Mr Gero von der Stein

Mr Gero von der Stein has been working for the communications department of the Lindau Nobel Laureate Meetings since 2013. As head of communications, he is responsible for all public relations activities of the Council and the Foundation. Every summer during the Lindau Meetings, he is enthralled by the informal exchange between young scientists from more than 80 countries. Bringing Nobel Laureates and young scientists from all over the world together for a week of inspiration and exchange – this is the core of the Lindau Nobel Laureate Meetings. And Gero enjoys communicating about this great institution and the interactions borne by young scientists and benefits thereof for their research.

Ms Edith Phalane

Ms Edith Phalane is currently registered for PhD in physiology at the North-West University. Her current research, evaluates the long-term cardiovascular health of HIV-infected South Africans. The findings of her research will help improve the understanding of the interplay between cardiovascular diseases (CVD) and HIV, and inform public policy on the management and early identification of CVD risk factors.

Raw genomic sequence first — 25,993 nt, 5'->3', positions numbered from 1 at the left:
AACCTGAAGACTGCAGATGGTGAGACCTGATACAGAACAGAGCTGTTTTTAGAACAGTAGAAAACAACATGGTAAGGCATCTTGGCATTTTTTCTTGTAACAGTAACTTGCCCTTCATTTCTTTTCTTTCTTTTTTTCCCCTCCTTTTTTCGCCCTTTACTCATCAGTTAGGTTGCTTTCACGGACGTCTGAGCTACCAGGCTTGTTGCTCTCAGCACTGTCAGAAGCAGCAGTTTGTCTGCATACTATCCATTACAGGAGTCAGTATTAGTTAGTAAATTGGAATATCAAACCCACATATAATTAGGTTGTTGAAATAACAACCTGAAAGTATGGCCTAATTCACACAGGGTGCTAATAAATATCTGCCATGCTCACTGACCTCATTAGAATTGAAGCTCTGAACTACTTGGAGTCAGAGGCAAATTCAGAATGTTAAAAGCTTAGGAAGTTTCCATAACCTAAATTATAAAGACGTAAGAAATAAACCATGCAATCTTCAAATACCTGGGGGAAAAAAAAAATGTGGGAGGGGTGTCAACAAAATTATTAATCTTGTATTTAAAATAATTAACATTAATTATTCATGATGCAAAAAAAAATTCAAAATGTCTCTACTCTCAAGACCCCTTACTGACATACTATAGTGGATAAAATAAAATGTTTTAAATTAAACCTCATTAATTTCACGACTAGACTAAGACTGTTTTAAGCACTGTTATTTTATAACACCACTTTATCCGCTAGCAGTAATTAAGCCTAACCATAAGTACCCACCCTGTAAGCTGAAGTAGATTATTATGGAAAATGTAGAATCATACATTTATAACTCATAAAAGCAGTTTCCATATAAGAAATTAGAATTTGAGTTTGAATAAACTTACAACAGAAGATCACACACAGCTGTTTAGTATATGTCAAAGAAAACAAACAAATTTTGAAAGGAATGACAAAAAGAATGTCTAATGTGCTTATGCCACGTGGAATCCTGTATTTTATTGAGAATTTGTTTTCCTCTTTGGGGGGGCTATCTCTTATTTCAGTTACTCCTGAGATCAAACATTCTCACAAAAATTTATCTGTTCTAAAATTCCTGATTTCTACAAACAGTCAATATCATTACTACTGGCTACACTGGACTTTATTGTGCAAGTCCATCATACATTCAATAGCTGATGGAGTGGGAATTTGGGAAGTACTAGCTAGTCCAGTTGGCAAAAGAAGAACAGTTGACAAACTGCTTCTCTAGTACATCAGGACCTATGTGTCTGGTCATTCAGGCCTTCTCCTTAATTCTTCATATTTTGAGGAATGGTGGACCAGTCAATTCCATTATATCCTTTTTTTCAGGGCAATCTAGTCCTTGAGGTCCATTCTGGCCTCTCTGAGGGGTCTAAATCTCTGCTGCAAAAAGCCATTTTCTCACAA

She was recently awarded the TATA Doctoral Scholarship during the South African Women in Science Awards hosted by the Department of Science and Technology; and, listed as one of the top 5 young black South African Scientist by National Research Foundation (NRF) and Women24/News24. She is invited to attend the Grant Global Annual Meeting 2018 in Berlin, Germany on 15-18 October. Phalane was selected as one of 600 outstanding young scientists in the world to attend the 68th Lindau Nobel Laureate Meeting in Lindau, Germany in June 2018. At the Lindau Meeting, she sat on a panel whose discussion was one of panellists who discussed “Health innovation in Africa: the way forward”.